Friday, March 17, 2006

Back to the Golf Course.



(Previous Post)

Some readers did not "get" my golf course analogy. I find it helpful to clarify my thinking so I will have another go to explain it.....









Imagine a 2-dimensional protein gel for a particular protein.

Imagine that a change in its amino acid sequence will change it’s position on the gel.



Thus for a 150 amino acid protein there are 20^150 positions spread out to cover a wide area on the gel.

Then imagine for each variant of that protein you can measure its “selective advantage” for a particular organism.

Then imagine you can plot these selective advantages on the 2-Dimensional gel to give a “contour” map of the protein’s functionality.



Then imagine that the current structure and function of the protein is the hole in a golf course and the contour map that you have is the terrain of the golf course with the selective advantages going downwards towards the hole.

As I said in this post the two models of protein function origin look for different contour maps for protein functionality.

The RMNS model would hope to find a large catchment area for protein functionality. The ID model would hope to find a sharp distinction between function and no function with relatively few variants having a function.

To understand the IC argument you have to imagine several of these golf courses being played independently with the requirement that the protein golf ball on each golf course arrives in its respective hole at the same time.

Monday, March 13, 2006

The faith of the methodological naturalist.


The basic articles of faith for a methodological naturalist go something like this:

We have found excellent naturalistic explanations for many phenomenon in nature.

Therefore

we believe every phenomenon in nature will have a naturalistic explanation.

Therefore

we make it a strict rule that science is exclusively the study of possible naturalistic explanations for what can be observed in the universe.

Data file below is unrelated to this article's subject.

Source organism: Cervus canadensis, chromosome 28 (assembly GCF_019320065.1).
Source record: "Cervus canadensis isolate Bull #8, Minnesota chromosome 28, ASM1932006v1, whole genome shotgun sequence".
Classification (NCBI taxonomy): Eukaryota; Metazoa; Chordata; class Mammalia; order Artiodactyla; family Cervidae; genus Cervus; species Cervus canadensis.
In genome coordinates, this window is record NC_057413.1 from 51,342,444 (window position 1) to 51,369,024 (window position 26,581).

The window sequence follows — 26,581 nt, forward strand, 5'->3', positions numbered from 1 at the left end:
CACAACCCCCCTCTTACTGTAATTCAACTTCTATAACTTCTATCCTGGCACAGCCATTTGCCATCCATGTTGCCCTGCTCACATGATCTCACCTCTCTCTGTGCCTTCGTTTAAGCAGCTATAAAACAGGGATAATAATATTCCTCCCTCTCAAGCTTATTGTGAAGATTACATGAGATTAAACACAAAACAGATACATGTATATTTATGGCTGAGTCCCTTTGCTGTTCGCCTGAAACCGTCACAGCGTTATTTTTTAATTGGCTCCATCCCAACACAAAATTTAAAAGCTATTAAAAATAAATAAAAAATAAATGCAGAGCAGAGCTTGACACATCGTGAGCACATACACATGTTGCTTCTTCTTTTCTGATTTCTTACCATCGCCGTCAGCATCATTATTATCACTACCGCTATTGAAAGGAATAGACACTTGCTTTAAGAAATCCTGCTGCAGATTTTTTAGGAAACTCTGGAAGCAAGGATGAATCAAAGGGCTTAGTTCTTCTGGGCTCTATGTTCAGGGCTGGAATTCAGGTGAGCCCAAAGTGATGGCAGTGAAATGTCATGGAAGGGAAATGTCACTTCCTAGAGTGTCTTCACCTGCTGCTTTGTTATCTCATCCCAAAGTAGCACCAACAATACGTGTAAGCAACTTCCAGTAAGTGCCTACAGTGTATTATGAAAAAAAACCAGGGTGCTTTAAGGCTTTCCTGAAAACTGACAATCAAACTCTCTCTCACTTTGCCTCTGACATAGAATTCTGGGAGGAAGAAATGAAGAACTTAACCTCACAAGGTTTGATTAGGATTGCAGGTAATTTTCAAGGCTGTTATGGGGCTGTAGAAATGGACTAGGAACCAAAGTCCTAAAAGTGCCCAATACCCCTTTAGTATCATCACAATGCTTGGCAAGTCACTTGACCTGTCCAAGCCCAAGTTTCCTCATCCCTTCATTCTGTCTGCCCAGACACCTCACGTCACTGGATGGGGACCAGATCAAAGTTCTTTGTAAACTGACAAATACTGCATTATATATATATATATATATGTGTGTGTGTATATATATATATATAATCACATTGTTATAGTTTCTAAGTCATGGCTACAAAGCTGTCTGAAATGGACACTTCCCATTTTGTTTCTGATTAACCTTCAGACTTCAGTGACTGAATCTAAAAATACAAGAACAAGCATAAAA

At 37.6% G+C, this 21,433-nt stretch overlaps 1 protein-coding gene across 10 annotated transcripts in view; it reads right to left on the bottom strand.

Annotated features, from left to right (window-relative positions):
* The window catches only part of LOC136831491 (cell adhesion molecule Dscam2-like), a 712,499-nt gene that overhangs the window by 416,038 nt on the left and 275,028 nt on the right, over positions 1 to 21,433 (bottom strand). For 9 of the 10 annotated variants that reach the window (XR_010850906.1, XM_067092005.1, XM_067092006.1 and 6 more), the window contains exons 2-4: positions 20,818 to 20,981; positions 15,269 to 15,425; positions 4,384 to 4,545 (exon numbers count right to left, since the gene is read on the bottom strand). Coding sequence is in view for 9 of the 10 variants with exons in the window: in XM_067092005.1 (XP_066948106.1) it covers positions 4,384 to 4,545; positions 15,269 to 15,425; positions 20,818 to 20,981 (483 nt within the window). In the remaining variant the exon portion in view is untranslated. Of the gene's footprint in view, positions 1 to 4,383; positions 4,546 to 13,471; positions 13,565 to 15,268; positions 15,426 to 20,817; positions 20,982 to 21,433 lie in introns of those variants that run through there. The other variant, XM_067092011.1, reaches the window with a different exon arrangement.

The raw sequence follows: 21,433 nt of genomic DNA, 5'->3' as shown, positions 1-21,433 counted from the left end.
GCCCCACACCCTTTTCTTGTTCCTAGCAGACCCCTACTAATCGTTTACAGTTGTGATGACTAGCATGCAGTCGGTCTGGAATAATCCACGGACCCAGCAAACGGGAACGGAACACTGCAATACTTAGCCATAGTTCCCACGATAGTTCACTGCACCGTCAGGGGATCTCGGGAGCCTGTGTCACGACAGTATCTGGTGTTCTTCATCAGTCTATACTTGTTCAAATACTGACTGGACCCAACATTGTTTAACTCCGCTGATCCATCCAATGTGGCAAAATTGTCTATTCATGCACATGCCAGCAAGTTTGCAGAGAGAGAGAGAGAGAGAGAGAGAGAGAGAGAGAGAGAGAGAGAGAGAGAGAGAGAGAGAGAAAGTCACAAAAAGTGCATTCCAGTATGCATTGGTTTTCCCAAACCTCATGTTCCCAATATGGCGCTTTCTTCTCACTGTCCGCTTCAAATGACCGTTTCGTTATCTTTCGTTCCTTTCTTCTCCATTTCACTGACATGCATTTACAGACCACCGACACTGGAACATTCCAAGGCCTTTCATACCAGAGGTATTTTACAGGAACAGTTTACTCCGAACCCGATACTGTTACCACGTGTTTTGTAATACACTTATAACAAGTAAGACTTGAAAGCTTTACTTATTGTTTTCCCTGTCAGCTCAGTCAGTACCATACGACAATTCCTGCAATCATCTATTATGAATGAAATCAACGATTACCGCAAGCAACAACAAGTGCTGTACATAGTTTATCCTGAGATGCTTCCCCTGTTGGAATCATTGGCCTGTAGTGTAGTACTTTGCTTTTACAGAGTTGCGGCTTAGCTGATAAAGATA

Science is not the search for the truth about the origin, operation and destiny of the universe it is limited exclusively to purely naturalistic explanations of the origin, operation and destiny of the universe.

The methodological naturalist will choose a naturalistic explanation over a meta-nature explanation to be taught as the truth in science lessons even if it is not actually true.

Thus for a methodological naturalist it is perfectly reasonable possibility that in science lessons it will become necessary to teach children what is in fact not true and what is in fact known to be untrue for the sake of meeting the methodological naturalism criteria laid out by the grand assembly of the interplanetary science council.

The real truth can only be taught in a new subject called meta-science lessons and it is a perfectly reasonable possibility in the future for the syllabus in these lessons to contradict the science syllabus and for the meta-science lessons to be teaching the truth and the science lessons to be teaching what is known to be wrong.

Saturday, March 11, 2006

A sacred cow?

Link to BBC Report

Paranoia concerning the possibility of giving any credibility to any form of creationism has reached such a pitch that providing accurate data concerning the history of a scientific controversy is treated with outraged hysteria.